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I know, 'cos I was there: how residence abroad students use personal experience to legitimate cultural generalisations.

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I know, 'cos I was there: how residence abroad students use personal experience to legitimate cultural generalisations. / Tusting, Karin; Crawshaw, R.; Callen, B.

In: Discourse and Society, Vol. 13, No. 5, 09.2002, p. 651-672.

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@article{7243b54cec4942969dc32b5cf48ee84b,
title = "I know, 'cos I was there: how residence abroad students use personal experience to legitimate cultural generalisations.",
abstract = "This article examines the discursive construction of cultural generalizations, by analysing generalizations about gender and culture made in a large corpus of diary, focus group and interview data produced by modern languages students at university in Britain during or shortly after their period of residence abroad. It is argued that although students demonstrate an awareness of the negative cultural evaluation of stereotyping through the use of mitigation strategies, they are nevertheless willing to produce generalizations under the right discursive conditions, particularly when permission is given by the other participants in the interaction and when they are able to produce evidence to legitimate the generalization in some way. Analysis of the entire corpus shows that the most common form of legitimation is the appeal to personal experience, whereas close analysis of extracts from the data demonstrates the importance of discursive context and process in making such generalizations possible and acceptable.",
keywords = "gender • intercultural communication • legitimations • residence abroad • stereotypes",
author = "Karin Tusting and R. Crawshaw and B. Callen",
year = "2002",
month = sep,
doi = "10.1177/0957926502013005278",
language = "English",
volume = "13",
pages = "651--672",
journal = "Discourse and Society",
issn = "0957-9265",
publisher = "SAGE Publications Ltd",
number = "5",

}

RIS

TY - JOUR

T1 - I know, 'cos I was there: how residence abroad students use personal experience to legitimate cultural generalisations.

AU - Tusting, Karin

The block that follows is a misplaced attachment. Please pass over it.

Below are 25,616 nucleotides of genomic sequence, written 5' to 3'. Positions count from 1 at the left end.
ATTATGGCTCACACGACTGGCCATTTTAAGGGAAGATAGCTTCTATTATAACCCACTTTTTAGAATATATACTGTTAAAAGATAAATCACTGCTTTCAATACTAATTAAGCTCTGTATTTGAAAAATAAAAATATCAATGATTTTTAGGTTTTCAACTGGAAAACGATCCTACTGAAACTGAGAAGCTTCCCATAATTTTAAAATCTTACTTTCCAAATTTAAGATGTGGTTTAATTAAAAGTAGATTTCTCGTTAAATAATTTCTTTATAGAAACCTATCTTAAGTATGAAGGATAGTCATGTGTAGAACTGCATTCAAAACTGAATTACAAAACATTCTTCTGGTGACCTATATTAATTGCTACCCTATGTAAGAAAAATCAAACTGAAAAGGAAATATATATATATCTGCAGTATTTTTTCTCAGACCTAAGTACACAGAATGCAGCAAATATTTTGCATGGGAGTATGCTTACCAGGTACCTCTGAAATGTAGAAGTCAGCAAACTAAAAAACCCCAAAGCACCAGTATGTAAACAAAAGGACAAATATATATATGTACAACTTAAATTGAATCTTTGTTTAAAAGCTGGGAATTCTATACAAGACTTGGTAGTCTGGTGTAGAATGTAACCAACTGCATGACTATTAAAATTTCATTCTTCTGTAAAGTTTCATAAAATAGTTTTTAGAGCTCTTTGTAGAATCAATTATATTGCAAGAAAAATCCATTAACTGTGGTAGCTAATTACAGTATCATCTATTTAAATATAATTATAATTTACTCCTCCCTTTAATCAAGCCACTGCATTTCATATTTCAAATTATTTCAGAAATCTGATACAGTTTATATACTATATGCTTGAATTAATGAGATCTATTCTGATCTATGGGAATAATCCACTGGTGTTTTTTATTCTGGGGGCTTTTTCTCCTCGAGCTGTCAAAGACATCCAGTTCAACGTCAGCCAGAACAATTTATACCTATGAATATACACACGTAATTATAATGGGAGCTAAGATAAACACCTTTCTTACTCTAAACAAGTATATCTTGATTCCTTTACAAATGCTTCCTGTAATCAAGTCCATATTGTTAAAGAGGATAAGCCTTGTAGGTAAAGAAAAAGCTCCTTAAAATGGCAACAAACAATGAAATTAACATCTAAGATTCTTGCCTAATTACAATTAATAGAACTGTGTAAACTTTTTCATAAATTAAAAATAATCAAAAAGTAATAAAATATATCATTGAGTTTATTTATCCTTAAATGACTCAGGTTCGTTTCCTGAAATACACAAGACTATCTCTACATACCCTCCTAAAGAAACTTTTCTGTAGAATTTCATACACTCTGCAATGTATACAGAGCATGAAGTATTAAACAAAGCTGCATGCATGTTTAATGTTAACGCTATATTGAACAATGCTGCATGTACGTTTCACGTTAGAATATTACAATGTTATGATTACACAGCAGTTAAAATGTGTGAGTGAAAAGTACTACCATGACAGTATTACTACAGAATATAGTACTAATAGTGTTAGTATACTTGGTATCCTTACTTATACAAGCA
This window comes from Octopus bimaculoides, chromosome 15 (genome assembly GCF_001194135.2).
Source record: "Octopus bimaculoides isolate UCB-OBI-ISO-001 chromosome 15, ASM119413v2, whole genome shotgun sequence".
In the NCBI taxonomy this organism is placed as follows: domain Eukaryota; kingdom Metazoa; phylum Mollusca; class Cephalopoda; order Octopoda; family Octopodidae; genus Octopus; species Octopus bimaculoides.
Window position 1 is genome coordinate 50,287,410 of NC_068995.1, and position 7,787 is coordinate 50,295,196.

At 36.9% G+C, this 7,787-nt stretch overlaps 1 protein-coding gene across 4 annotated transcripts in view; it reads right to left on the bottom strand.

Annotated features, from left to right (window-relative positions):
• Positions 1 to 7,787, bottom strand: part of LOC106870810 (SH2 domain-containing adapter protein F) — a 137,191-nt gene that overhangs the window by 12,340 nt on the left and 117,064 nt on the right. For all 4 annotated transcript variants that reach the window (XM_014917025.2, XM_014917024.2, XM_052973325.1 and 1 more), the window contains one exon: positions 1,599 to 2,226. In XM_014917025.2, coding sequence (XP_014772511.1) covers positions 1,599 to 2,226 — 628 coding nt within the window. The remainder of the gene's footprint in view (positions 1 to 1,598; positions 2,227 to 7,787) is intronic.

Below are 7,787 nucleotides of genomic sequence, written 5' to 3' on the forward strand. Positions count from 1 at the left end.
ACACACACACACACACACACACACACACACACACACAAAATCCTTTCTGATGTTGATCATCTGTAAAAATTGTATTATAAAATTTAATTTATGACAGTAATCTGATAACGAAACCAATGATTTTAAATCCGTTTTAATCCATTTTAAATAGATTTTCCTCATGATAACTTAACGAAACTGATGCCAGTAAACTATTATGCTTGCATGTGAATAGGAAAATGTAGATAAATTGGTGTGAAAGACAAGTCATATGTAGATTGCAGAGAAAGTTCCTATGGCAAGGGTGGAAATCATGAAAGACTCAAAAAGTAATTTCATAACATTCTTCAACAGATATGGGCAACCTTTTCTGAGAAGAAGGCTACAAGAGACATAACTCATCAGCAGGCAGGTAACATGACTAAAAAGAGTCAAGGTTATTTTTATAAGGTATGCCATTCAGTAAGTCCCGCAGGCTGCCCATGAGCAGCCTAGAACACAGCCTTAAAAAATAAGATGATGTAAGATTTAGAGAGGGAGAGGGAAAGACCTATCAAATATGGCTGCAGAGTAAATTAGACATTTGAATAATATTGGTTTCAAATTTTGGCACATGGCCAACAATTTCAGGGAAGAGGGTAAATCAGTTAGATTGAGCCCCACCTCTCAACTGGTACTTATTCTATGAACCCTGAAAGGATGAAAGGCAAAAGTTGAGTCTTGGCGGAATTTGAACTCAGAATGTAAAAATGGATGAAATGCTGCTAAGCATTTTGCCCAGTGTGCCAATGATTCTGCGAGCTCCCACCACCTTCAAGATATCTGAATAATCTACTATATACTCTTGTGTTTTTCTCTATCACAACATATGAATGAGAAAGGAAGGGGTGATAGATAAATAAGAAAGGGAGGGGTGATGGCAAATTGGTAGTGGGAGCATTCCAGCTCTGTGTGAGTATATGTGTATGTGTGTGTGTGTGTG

AU - Crawshaw, R.

AU - Callen, B.

PY - 2002/9

Y1 - 2002/9

N2 - This article examines the discursive construction of cultural generalizations, by analysing generalizations about gender and culture made in a large corpus of diary, focus group and interview data produced by modern languages students at university in Britain during or shortly after their period of residence abroad. It is argued that although students demonstrate an awareness of the negative cultural evaluation of stereotyping through the use of mitigation strategies, they are nevertheless willing to produce generalizations under the right discursive conditions, particularly when permission is given by the other participants in the interaction and when they are able to produce evidence to legitimate the generalization in some way. Analysis of the entire corpus shows that the most common form of legitimation is the appeal to personal experience, whereas close analysis of extracts from the data demonstrates the importance of discursive context and process in making such generalizations possible and acceptable.

AB - This article examines the discursive construction of cultural generalizations, by analysing generalizations about gender and culture made in a large corpus of diary, focus group and interview data produced by modern languages students at university in Britain during or shortly after their period of residence abroad. It is argued that although students demonstrate an awareness of the negative cultural evaluation of stereotyping through the use of mitigation strategies, they are nevertheless willing to produce generalizations under the right discursive conditions, particularly when permission is given by the other participants in the interaction and when they are able to produce evidence to legitimate the generalization in some way. Analysis of the entire corpus shows that the most common form of legitimation is the appeal to personal experience, whereas close analysis of extracts from the data demonstrates the importance of discursive context and process in making such generalizations possible and acceptable.

KW - gender • intercultural communication • legitimations • residence abroad • stereotypes

U2 - 10.1177/0957926502013005278

DO - 10.1177/0957926502013005278

M3 - Journal article

VL - 13

SP - 651

EP - 672

JO - Discourse and Society

JF - Discourse and Society

SN - 0957-9265

IS - 5

ER -